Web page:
It’s paved with good intentions, of course, and one would hope that good intentions with pure motivation are behind the massive bailout passed last Friday. Good intentions or not, the whole exercise is completely misguided, but this bill, or something akin to it might just be a political necessity in these days of the welfare state.
While the public was overwhelmingly against the bailout, stories—many of which were obviously false—started making the rounds, speaking of credit suddenly tightening up, and the entire economy being on the verge of implosion. Yet, when examples were shown in the media, they invariably were of dicey enterprises, such as popcorn boutiques, which were questionable business models even in the best of times.
Is it more difficult to get a mortgage loan than it was a few weeks ago? Definitely, but if you have good credit and the appropriate down payment, there is little problem obtaining financing. After all, banks are still in the business of making loans, only these days they actually have to be good loans.
As has been noted elsewhere, the original bail out bill took up all of three pages, and was defeated. The successful bill grew to an amazing 442 pages, including a host of unrelated measures, such as:
- Dozens of assorted tax breaks for favored industries
- Various eco-friendly provisions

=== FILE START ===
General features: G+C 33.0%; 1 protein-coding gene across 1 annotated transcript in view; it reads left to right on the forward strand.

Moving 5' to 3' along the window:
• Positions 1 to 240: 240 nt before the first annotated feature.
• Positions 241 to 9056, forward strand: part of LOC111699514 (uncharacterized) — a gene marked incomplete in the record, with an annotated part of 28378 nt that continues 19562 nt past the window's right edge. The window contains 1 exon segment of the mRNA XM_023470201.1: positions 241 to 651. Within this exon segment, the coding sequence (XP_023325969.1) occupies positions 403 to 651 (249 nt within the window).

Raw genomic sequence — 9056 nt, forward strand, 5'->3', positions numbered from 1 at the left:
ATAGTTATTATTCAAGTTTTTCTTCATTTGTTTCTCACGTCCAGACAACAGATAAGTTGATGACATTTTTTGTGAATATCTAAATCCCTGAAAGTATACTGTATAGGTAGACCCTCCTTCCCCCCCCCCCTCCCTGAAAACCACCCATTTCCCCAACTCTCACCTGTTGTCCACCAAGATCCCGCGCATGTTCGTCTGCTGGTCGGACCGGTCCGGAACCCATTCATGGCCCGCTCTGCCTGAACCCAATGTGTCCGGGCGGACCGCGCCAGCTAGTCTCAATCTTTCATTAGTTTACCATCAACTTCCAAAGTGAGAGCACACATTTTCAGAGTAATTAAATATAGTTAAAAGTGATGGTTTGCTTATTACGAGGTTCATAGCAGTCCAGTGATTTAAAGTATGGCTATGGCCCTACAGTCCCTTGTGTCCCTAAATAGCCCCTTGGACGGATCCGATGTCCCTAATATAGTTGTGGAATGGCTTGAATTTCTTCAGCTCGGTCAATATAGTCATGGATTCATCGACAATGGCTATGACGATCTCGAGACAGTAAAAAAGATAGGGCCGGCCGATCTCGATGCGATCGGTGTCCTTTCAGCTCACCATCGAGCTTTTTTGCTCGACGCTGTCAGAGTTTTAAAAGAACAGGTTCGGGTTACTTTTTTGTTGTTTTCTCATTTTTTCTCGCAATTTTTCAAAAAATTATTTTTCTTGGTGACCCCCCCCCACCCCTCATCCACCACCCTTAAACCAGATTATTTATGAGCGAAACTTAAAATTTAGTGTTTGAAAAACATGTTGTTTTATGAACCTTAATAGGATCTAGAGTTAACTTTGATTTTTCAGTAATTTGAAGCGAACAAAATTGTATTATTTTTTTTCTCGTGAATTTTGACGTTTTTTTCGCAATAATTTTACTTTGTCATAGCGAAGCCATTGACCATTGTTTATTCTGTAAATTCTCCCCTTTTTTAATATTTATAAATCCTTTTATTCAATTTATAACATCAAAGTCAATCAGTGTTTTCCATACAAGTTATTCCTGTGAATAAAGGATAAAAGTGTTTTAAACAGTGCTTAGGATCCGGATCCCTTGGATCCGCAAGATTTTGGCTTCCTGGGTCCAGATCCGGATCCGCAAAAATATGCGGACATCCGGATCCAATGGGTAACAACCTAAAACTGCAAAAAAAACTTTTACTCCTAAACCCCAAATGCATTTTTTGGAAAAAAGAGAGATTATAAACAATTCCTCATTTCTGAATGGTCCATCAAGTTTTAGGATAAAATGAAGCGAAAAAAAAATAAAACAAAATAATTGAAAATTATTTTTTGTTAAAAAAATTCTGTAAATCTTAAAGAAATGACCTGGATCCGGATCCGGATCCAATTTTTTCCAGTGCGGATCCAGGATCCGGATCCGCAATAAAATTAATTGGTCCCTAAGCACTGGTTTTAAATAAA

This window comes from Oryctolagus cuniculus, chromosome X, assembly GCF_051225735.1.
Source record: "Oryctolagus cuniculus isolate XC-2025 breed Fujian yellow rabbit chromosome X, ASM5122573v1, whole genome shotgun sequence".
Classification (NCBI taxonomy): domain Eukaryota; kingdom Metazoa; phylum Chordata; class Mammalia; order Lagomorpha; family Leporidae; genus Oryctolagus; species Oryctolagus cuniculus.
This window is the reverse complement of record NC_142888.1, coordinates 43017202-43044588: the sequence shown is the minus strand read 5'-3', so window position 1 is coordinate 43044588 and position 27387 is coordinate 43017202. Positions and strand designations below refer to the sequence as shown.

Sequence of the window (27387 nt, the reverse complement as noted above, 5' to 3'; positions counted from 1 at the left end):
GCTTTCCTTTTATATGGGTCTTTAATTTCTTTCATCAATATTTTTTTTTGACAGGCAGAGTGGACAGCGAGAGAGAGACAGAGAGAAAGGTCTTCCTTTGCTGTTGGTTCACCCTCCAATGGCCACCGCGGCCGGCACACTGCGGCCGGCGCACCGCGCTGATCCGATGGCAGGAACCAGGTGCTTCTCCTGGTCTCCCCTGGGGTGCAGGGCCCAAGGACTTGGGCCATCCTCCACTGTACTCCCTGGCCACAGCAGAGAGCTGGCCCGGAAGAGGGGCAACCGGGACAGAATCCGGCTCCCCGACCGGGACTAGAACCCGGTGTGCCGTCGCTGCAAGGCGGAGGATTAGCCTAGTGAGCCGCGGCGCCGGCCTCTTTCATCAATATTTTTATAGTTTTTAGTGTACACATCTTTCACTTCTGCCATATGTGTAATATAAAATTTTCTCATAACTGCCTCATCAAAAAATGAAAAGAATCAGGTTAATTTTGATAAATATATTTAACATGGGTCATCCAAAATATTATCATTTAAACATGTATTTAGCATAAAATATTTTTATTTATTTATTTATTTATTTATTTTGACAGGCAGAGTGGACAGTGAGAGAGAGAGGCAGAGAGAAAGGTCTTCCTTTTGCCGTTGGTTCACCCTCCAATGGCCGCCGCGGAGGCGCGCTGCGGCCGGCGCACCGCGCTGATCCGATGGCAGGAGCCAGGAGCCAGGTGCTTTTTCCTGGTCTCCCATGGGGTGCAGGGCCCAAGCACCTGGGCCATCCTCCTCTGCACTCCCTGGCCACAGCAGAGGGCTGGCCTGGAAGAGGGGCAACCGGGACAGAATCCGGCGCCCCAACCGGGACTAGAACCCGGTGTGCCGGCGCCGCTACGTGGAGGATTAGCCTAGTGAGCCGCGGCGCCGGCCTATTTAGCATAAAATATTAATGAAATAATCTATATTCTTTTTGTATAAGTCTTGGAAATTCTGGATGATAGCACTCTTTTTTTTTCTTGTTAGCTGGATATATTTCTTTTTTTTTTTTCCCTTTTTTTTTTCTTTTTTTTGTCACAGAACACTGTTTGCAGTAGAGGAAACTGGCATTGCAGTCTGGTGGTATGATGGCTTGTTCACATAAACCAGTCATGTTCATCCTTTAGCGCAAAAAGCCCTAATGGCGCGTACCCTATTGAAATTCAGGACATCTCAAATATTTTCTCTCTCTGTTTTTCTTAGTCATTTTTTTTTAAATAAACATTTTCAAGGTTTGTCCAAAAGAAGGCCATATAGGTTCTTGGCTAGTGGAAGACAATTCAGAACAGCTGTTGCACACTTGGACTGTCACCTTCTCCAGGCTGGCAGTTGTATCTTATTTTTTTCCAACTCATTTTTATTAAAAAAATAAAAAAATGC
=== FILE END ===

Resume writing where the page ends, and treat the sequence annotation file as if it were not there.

- Increased powers for the IRS
- Certain provisions against excessive compensation for failed financial industry execs
- A boost in FDIC coverage
Notably, both presidential candidates came out in favor of the bailout. One can’t help but speculate as to what the reaction would have been if “Maverick” John McCain had come out against it—even knowing that it still would pass.
For what it’s worth, my proposal would have cost almost nothing, and could have solved the crisis in confidence almost instantly:
1. Get rid of the absurd mark-to-market accounting rule, that deflated banks’ assets for no good reason. No doubt, many of the homes being financed had decreased in value, but so what? The majority of the owners were making the payments. Thus, the banks had performing loans, and cash flow was fine. This would be the equivalent of lowering an employee’s salary if he happens to be sick for a few days, since at that exact moment, his value to the employer is diminished. What nonsense!
2. Instead of giving Henry Paulson $700 billion, create a mortgage repair agency, whose sole function is to meet with homeowners who are having trouble making the payments, and try to work out deals with them, either in terms of lowering interest rates or extending terms. For those who simply want out, regardless of any deal, engage local real estate agents to sell these properties on the normal market.
3. Let banks either fail, or get gobbled up by their stronger brethren. This sort of thing happens in other industries all the time. What’s so special about banks? Indeed, the only special thing about banks is that they DON’T create wealth, but simply move it around a bit. At best, they provide money for growth, but why should their investments—uniquely—be protected?
The only problem with this proposal is that it flies in the face of the expectation that dates back to even before FDR that the government will intercede and help the people in any crisis—real, imagined, or caused by the government itself.
Ironically, the oft-quoted and mocked line “I’m from the government, and I’m here to help,” reflects the public’s ambivalence with government solutions to problems. Yet, the cavalcade of expensive budget-busting socialistic programs continues.
It promises to get a whole lot worse before it gets better.